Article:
have 
been quite directive. In anti-bullying campaigns, homosexual rightsassemblies, multicultural fairs, social justice drives and women’s rights initia-tives, we do not hesitate to preach, ad-monish or dictate because we feel so fer-vently committed to our ground. Butit is clear that the message of women’srights had been, in the case of Bibi Aisha,outshouted by the metamessage too of-ten embedded in these programs—thatthere are
no
real standards,
no
certainmoral truths, and
no
final ground tostand on; and that anyone who thinksthere is, is simply naïve or a bigot. Inthis case, even the strong rhetoric of  women’s rights could not survive theacid bath of universal tolerance. We want kids to be tolerant—but do we want them to be so tolerant that they do not raise a finger to stop a bully? We want them to be compassionate—but do we want them to expend their compas-sion on women-abusers and despots? We want them to have integrity—but do we want that expressed as insularity, indif-ference or egocentricity? We want themto be open-minded—but do we wantthem to be so open-minded they cannever close on a solid truth? If so, we arenot acting as educators, for we are tellingthem that there really is nothing worthknowing after all.Te problem with “Character Devel-opment” programs is that they are really lists of verbs masquerading as nouns. Forexample, “tolerance” only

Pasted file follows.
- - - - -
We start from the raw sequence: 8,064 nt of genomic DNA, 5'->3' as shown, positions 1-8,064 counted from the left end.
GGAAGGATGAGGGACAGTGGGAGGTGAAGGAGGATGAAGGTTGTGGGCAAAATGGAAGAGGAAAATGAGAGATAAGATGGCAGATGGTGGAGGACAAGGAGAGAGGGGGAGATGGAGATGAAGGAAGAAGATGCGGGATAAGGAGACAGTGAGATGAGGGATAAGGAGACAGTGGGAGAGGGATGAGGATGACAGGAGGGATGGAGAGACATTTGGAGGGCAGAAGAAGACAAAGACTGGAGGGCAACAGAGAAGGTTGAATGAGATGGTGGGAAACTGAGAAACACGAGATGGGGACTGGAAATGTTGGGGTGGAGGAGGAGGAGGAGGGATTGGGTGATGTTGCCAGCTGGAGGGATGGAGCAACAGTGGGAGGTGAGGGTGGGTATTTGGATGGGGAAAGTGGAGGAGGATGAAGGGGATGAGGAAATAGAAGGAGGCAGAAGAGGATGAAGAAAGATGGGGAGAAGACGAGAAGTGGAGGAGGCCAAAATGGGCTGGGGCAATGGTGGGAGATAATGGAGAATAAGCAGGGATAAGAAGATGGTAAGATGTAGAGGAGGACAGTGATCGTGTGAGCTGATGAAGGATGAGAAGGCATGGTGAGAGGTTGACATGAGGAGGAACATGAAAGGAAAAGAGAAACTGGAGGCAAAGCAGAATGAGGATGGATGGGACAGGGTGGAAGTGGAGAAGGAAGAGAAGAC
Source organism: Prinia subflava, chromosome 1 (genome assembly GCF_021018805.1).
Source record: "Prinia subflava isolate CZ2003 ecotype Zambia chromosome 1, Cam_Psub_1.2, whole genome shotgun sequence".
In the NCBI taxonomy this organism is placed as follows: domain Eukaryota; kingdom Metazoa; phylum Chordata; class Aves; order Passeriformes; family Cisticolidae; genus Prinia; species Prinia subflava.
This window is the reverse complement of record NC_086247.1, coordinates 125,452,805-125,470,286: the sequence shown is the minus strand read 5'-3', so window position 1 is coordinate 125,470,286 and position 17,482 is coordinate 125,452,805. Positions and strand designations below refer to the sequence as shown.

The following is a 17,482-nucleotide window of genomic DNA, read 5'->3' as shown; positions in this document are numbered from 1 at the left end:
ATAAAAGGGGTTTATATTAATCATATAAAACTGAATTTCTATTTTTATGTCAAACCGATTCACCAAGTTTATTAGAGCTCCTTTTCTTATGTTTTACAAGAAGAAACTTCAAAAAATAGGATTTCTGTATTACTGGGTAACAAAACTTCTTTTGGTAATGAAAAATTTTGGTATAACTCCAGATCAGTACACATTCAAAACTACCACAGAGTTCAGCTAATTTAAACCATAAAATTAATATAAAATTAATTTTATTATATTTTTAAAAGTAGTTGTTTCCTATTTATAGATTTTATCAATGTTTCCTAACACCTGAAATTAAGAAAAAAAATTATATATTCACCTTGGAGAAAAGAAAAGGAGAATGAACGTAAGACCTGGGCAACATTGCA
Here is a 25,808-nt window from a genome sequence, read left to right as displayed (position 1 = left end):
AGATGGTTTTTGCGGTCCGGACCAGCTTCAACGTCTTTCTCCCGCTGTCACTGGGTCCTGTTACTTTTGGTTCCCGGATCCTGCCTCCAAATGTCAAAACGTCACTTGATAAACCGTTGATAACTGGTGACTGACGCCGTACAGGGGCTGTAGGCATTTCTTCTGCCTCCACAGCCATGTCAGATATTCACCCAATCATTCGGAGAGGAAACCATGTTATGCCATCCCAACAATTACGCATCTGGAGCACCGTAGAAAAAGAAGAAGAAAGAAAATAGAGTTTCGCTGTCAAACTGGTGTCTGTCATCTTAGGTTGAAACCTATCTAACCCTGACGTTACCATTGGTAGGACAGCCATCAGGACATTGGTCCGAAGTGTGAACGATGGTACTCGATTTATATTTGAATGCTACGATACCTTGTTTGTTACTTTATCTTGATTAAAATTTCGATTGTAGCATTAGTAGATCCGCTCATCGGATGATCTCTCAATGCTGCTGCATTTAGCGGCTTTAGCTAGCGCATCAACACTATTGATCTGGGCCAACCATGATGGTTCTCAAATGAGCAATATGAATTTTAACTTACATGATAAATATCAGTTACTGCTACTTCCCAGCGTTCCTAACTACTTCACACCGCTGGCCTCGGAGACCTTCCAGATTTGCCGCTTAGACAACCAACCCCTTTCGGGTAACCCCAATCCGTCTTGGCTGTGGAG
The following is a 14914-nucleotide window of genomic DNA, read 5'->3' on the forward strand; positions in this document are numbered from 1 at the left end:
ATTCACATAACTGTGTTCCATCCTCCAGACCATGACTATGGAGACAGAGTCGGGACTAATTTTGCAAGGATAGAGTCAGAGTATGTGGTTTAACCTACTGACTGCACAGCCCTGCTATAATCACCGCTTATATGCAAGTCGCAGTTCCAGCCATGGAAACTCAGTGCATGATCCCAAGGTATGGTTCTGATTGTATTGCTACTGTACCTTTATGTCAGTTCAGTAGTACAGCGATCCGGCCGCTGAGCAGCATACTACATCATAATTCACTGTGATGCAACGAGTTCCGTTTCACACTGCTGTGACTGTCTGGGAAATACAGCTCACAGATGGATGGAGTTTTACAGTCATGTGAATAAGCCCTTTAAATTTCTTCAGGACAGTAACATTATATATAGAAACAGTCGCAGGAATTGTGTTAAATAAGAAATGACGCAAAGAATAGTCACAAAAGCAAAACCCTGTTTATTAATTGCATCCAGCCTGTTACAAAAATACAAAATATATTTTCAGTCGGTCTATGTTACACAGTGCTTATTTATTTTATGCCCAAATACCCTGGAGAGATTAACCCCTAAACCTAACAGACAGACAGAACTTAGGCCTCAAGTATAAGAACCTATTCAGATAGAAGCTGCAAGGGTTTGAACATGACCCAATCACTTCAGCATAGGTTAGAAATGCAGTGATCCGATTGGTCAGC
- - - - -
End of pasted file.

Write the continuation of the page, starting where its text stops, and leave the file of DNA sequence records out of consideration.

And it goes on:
looks 
like anoun: but really has no meaning until weadd an object to it—we have to ask, “ol-erate
what 
?” Likewise, “courage” can takevarious referents: one can be a courageous
rescuer 
or a courageous
liar 
—but nothingsubstantive is taught by the general direc-tive to be “courageous.Again, “honesty”looks universally good: but only until youconsider how hurtful a direct answer cansometimes be, or how excessive forthright-ness can expose innocent others to dangeror foment rumours, when indirectness orsilence might not.Nothing in the package passed downto the schools by the Ministry,
Finding Common Ground: Character Develop-ment in Ontario Schools, K-12 
, addressesthese sorts of worries. It comes with nomeans for assessing the real results itclaims to produce. Consider your ownschool: has there been any attempt at allto measure the outcomes? How many “bad” kids have been made “good?”How much violence has been curbed?How many incidents of prejudice havebeen prevented? Do we know for certainthat the activities promoted by our char-acter clubs have any verifiable impacton their fellow students, or are we just